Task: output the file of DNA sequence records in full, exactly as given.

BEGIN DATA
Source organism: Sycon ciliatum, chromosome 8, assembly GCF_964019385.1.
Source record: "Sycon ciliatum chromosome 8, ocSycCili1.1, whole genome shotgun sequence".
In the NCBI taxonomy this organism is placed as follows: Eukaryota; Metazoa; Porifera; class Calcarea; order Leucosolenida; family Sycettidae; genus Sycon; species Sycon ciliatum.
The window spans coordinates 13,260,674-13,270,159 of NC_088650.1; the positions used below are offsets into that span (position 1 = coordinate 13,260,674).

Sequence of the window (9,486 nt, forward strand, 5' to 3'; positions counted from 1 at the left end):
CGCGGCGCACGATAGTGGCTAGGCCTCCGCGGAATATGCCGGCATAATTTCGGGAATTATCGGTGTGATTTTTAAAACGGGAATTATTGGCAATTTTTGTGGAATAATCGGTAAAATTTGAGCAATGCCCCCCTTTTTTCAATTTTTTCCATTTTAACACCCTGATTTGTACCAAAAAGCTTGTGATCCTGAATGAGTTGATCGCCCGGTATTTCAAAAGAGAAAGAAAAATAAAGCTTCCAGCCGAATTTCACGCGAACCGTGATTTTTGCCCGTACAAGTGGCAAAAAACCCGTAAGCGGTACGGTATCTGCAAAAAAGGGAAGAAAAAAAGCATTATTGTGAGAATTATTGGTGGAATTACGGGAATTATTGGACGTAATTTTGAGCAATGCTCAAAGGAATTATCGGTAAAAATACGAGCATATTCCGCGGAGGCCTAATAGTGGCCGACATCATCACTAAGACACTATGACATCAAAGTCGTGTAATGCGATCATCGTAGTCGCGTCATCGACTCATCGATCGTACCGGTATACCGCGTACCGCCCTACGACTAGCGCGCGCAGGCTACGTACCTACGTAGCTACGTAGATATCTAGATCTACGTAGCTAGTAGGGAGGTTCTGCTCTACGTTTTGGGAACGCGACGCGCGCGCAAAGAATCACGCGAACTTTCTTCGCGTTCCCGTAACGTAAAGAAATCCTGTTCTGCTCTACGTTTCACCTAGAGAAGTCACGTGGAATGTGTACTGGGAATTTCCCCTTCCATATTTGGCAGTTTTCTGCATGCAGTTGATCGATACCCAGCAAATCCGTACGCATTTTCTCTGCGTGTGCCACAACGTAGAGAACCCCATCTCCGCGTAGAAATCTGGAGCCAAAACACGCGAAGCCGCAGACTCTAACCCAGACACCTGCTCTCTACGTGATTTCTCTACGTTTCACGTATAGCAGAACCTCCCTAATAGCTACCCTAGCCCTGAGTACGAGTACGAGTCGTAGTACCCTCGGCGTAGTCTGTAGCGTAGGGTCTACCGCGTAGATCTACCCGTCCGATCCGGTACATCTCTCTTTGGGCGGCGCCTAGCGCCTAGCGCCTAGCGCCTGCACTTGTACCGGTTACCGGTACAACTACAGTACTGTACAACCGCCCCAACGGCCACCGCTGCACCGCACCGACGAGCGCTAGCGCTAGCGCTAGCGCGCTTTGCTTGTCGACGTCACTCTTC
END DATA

Source organism: Sycon ciliatum, chromosome 8, assembly GCF_964019385.1.
Source record: "Sycon ciliatum chromosome 8, ocSycCili1.1, whole genome shotgun sequence".
In the NCBI taxonomy this organism is placed as follows: Eukaryota; Metazoa; Porifera; class Calcarea; order Leucosolenida; family Sycettidae; genus Sycon; species Sycon ciliatum.
The window spans coordinates 13,260,674-13,270,159 of NC_088650.1; the positions used below are offsets into that span (position 1 = coordinate 13,260,674).

Sequence of the window (9,486 nt, forward strand, 5' to 3'; positions counted from 1 at the left end):
CGCGGCGCACGATAGTGGCTAGGCCTCCGCGGAATATGCCGGCATAATTTCGGGAATTATCGGTGTGATTTTTAAAACGGGAATTATTGGCAATTTTTGTGGAATAATCGGTAAAATTTGAGCAATGCCCCCCTTTTTTCAATTTTTTCCATTTTAACACCCTGATTTGTACCAAAAAGCTTGTGATCCTGAATGAGTTGATCGCCCGGTATTTCAAAAGAGAAAGAAAAATAAAGCTTCCAGCCGAATTTCACGCGAACCGTGATTTTTGCCCGTACAAGTGGCAAAAAACCCGTAAGCGGTACGGTATCTGCAAAAAAGGGAAGAAAAAAAGCATTATTGTGAGAATTATTGGTGGAATTACGGGAATTATTGGACGTAATTTTGAGCAATGCTCAAAGGAATTATCGGTAAAAATACGAGCATATTCCGCGGAGGCCTAATAGTGGCCGACATCATCACTAAGACACTATGACATCAAAGTCGTGTAATGCGATCATCGTAGTCGCGTCATCGACTCATCGATCGTACCGGTATACCGCGTACCGCCCTACGACTAGCGCGCGCAGGCTACGTACCTACGTAGCTACGTAGATATCTAGATCTACGTAGCTAGTAGGGAGGTTCTGCTCTACGTTTTGGGAACGCGACGCGCGCGCAAAGAATCACGCGAACTTTCTTCGCGTTCCCGTAACGTAAAGAAATCCTGTTCTGCTCTACGTTTCACCTAGAGAAGTCACGTGGAATGTGTACTGGGAATTTCCCCTTCCATATTTGGCAGTTTTCTGCATGCAGTTGATCGATACCCAGCAAATCCGTACGCATTTTCTCTGCGTGTGCCACAACGTAGAGAACCCCATCTCCGCGTAGAAATCTGGAGCCAAAACACGCGAAGCCGCAGACTCTAACCCAGACACCTGCTCTCTACGTGATTTCTCTACGTTTCACGTATAGCAGAACCTCCCTAATAGCTACCCTAGCCCTGAGTACGAGTACGAGTCGTAGTACCCTCGGCGTAGTCTGTAGCGTAGGGTCTACCGCGTAGATCTACCCGTCCGATCCGGTACATCTCTCTTTGGGCGGCGCCTAGCGCCTAGCGCCTAGCGCCTGCACTTGTACCGGTTACCGGTACAACTACAGTACTGTACAACCGCCCCAACGGCCACCGCTGCACCGCACCGACGAGCGCTAGCGCTAGCGCTAGCGCGCTTTGCTTGTCGACGTCACTCTTC